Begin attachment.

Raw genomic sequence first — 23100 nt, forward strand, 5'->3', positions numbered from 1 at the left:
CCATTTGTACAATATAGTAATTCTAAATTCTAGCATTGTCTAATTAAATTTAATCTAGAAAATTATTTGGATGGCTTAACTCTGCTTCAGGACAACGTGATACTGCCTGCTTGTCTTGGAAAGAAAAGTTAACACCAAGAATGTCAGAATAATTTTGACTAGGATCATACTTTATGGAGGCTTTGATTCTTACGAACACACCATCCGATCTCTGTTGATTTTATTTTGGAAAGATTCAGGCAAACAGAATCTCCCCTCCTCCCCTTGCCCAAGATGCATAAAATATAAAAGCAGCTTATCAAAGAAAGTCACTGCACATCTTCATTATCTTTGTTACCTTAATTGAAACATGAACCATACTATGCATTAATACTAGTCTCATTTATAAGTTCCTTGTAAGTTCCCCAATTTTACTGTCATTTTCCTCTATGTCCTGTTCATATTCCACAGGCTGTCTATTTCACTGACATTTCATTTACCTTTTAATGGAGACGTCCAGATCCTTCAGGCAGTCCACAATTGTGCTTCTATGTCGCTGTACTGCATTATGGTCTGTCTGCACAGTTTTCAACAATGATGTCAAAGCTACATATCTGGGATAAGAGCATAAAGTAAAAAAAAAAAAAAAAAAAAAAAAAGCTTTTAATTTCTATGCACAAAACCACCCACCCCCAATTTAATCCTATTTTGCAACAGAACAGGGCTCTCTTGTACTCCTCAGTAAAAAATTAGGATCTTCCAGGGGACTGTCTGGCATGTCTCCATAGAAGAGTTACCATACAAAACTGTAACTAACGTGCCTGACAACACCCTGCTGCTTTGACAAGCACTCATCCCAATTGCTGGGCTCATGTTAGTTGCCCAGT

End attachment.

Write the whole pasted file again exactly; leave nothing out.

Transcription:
Raw genomic sequence first — 23100 nt, forward strand, 5'->3', positions numbered from 1 at the left:
CCATTTGTACAATATAGTAATTCTAAATTCTAGCATTGTCTAATTAAATTTAATCTAGAAAATTATTTGGATGGCTTAACTCTGCTTCAGGACAACGTGATACTGCCTGCTTGTCTTGGAAAGAAAAGTTAACACCAAGAATGTCAGAATAATTTTGACTAGGATCATACTTTATGGAGGCTTTGATTCTTACGAACACACCATCCGATCTCTGTTGATTTTATTTTGGAAAGATTCAGGCAAACAGAATCTCCCCTCCTCCCCTTGCCCAAGATGCATAAAATATAAAAGCAGCTTATCAAAGAAAGTCACTGCACATCTTCATTATCTTTGTTACCTTAATTGAAACATGAACCATACTATGCATTAATACTAGTCTCATTTATAAGTTCCTTGTAAGTTCCCCAATTTTACTGTCATTTTCCTCTATGTCCTGTTCATATTCCACAGGCTGTCTATTTCACTGACATTTCATTTACCTTTTAATGGAGACGTCCAGATCCTTCAGGCAGTCCACAATTGTGCTTCTATGTCGCTGTACTGCATTATGGTCTGTCTGCACAGTTTTCAACAATGATGTCAAAGCTACATATCTGGGATAAGAGCATAAAGTAAAAAAAAAAAAAAAAAAAAAAAAAGCTTTTAATTTCTATGCACAAAACCACCCACCCCCAATTTAATCCTATTTTGCAACAGAACAGGGCTCTCTTGTACTCCTCAGTAAAAAATTAGGATCTTCCAGGGGACTGTCTGGCATGTCTCCATAGAAGAGTTACCATACAAAACTGTAACTAACGTGCCTGACAACACCCTGCTGCTTTGACAAGCACTCATCCCAATTGCTGGGCTCATGTTAGTTGCCCAGT